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Speaker vows to retrieve scores of deleted e-mails

Published May 16, 2004

TALLAHASSEE - House Speaker Johnnie Byrd on Saturday tried to defuse a controversy over the mass deletion of e-mails by an aide by saying he would take "whatever steps necessary" to retrieve the lost messages.

"I support transparency in our state government," Byrd said in a statement. "I feel we owe it to the citizens of Florida, however, to go further in trying to retrieve the deleted e-mails in question."

Byrd's chief of staff, P.K. Jameson, has said she routinely deleted hundreds of e-mails after the legislative session ended April 30.

Some of those e-mails were public record under Florida law. But Jameson said she deleted them only after forwarding them to others, realizing that others received the same message or concluding that they were unimportant, "transitory" messages with no legal or administrative significance.

Jameson described many of the messages as " "please hear this bill' kind of stuff, and after session, those are of no value."

Florida's broad public records laws include official business e-mail. But the House's rules, which trump state law, say e-mails must have "vital, permanent or archival value' to warrant retention. Jameson's actions have brought criticism from the First Amendment Foundation, an open government advocacy group; the incoming House speaker, Rep. Allan Bense; and a state prosecutor, Tallahassee-area State Attorney Willie Meggs, who asked Attorney General Charlie Crist to intervene.

Byrd's statement Saturday came a day after Crist said he was looking into the matter.

Byrd is a Republican candidate for the U.S. Senate and Crist, the state's chief legal officer, is campaign chairman for another candidate, former U.S. housing Secretary Mel Martinez.

The e-mail erasures came to light when the St. Petersburg Times requested e-mails received by Byrd and Jameson on the final two days of the session, April 29 and 30. On those two days, most major legislation still hung in the balance, and lobbyists, some of them carrying hand-held communications devices capable of sending e-mail, were desperate to get their bills and amendments heard.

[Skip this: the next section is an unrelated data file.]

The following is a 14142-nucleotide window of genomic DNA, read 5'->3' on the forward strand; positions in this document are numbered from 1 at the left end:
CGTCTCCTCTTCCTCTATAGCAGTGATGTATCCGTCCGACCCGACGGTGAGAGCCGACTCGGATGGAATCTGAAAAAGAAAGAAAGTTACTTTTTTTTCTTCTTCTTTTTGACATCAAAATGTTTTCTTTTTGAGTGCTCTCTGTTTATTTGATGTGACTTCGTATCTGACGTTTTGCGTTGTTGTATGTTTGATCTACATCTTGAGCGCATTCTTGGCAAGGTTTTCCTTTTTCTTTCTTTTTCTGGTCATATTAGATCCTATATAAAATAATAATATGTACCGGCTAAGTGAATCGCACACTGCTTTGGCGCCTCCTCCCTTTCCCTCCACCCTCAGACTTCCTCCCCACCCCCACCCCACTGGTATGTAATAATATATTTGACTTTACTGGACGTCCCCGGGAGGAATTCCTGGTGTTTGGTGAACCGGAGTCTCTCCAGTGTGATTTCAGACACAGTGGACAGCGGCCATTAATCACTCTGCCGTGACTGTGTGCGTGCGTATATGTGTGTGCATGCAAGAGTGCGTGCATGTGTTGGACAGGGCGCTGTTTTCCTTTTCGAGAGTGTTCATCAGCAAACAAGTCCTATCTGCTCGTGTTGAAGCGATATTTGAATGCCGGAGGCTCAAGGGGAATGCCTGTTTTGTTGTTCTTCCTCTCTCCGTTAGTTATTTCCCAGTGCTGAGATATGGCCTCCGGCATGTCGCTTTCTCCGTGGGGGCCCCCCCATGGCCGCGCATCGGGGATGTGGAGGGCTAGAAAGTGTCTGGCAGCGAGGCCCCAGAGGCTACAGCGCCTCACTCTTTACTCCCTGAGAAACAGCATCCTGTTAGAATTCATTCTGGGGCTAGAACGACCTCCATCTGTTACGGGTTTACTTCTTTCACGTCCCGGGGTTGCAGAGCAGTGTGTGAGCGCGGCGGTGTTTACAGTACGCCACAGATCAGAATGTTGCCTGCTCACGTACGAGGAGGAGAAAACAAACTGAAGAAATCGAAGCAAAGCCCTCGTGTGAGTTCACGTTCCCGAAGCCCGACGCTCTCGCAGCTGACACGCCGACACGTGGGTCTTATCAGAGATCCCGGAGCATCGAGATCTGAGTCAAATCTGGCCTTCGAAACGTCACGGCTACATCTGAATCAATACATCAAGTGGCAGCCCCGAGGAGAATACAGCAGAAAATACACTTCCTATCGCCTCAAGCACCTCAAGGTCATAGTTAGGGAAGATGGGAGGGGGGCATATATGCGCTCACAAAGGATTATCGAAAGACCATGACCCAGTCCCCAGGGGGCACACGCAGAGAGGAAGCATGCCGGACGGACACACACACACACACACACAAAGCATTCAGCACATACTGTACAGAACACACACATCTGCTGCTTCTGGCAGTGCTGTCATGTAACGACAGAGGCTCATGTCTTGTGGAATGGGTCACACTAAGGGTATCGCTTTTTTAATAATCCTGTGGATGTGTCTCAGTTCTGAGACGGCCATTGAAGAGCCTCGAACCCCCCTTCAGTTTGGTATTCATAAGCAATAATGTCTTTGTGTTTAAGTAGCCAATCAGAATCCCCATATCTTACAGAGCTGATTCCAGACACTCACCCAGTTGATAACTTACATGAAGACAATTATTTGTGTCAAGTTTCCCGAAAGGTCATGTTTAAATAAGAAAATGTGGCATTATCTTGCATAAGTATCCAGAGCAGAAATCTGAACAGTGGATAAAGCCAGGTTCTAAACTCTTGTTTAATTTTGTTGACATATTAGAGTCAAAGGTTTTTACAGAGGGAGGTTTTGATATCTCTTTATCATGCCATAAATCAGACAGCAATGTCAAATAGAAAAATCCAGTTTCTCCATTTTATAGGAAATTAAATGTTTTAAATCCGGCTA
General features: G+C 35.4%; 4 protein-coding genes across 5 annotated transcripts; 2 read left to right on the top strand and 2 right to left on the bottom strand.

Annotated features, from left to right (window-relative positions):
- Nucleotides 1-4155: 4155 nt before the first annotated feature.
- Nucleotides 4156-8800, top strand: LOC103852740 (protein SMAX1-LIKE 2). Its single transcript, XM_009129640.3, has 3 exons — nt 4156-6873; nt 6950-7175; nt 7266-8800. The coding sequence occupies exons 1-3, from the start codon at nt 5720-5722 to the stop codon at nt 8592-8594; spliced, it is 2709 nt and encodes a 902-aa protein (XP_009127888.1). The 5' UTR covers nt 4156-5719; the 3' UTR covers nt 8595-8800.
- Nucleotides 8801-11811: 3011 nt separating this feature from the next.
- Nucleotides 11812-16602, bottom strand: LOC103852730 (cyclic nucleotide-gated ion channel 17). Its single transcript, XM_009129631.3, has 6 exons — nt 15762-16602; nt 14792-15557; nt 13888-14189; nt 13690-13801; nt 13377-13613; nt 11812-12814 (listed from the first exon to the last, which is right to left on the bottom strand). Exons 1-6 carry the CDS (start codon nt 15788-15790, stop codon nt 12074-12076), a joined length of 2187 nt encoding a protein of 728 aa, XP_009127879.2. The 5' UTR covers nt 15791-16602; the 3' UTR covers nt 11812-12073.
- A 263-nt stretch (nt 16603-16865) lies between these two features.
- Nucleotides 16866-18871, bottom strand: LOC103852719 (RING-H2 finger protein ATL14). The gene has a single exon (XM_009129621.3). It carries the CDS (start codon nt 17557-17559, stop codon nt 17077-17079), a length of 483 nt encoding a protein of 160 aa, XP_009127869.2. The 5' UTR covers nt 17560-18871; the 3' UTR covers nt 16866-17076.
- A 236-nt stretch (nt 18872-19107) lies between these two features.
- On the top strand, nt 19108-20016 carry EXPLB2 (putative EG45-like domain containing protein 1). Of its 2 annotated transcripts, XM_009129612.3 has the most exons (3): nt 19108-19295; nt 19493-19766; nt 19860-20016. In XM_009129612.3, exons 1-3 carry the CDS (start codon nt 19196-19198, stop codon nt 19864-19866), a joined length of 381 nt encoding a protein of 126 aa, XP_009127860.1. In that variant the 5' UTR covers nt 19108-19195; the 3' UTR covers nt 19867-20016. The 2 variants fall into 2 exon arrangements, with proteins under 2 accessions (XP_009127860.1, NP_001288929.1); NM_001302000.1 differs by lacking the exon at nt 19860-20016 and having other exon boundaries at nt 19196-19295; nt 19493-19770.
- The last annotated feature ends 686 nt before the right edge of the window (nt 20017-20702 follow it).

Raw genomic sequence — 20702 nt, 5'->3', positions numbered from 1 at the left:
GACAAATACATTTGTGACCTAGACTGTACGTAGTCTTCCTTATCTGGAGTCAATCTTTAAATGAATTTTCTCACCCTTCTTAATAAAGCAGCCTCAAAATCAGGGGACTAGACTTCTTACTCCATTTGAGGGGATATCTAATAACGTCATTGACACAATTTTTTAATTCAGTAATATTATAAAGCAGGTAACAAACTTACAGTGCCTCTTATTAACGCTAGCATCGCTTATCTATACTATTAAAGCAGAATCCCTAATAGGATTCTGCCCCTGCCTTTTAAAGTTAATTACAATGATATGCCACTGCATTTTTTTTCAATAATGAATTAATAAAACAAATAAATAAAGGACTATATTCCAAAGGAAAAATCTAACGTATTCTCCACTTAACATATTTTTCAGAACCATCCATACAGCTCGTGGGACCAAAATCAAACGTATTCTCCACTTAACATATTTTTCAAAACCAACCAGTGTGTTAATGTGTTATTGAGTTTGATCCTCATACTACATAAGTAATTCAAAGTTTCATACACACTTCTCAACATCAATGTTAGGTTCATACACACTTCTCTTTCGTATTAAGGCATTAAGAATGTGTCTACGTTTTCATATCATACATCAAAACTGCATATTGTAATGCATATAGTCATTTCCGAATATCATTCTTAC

Byrd, in consultation with Jameson, controlled the House bill calendar.

The Times requested the e-mails on May 4. A few days later, the House provided a computer disk with more than 1,000 e-mails sent to Byrd and a Post-it note from Byrd's spokesman, Ton Denham, which read: "P.K.'s old e-mails were deleted from the system on 5-1-04."

The House computer system uses Microsoft software that automatically stores individual users' e-mails on a separate hard drive. But even though Jameson's e-mails exist, Byrd's spokesman and an attorney for the House said earlier they would not excavate the electronic messages.

Byrd said Jameson "followed House rules" regarding e-mail, by deleting "excess" messages from her inbox daily as the legislative session progressed. In his statement, he also said he plans to re-examine how the House deals with future requests for deleted e-mails and whether they can or should be retained on computer servers for public inspection.

[Last modified May 16, 2004, 01:00:38]

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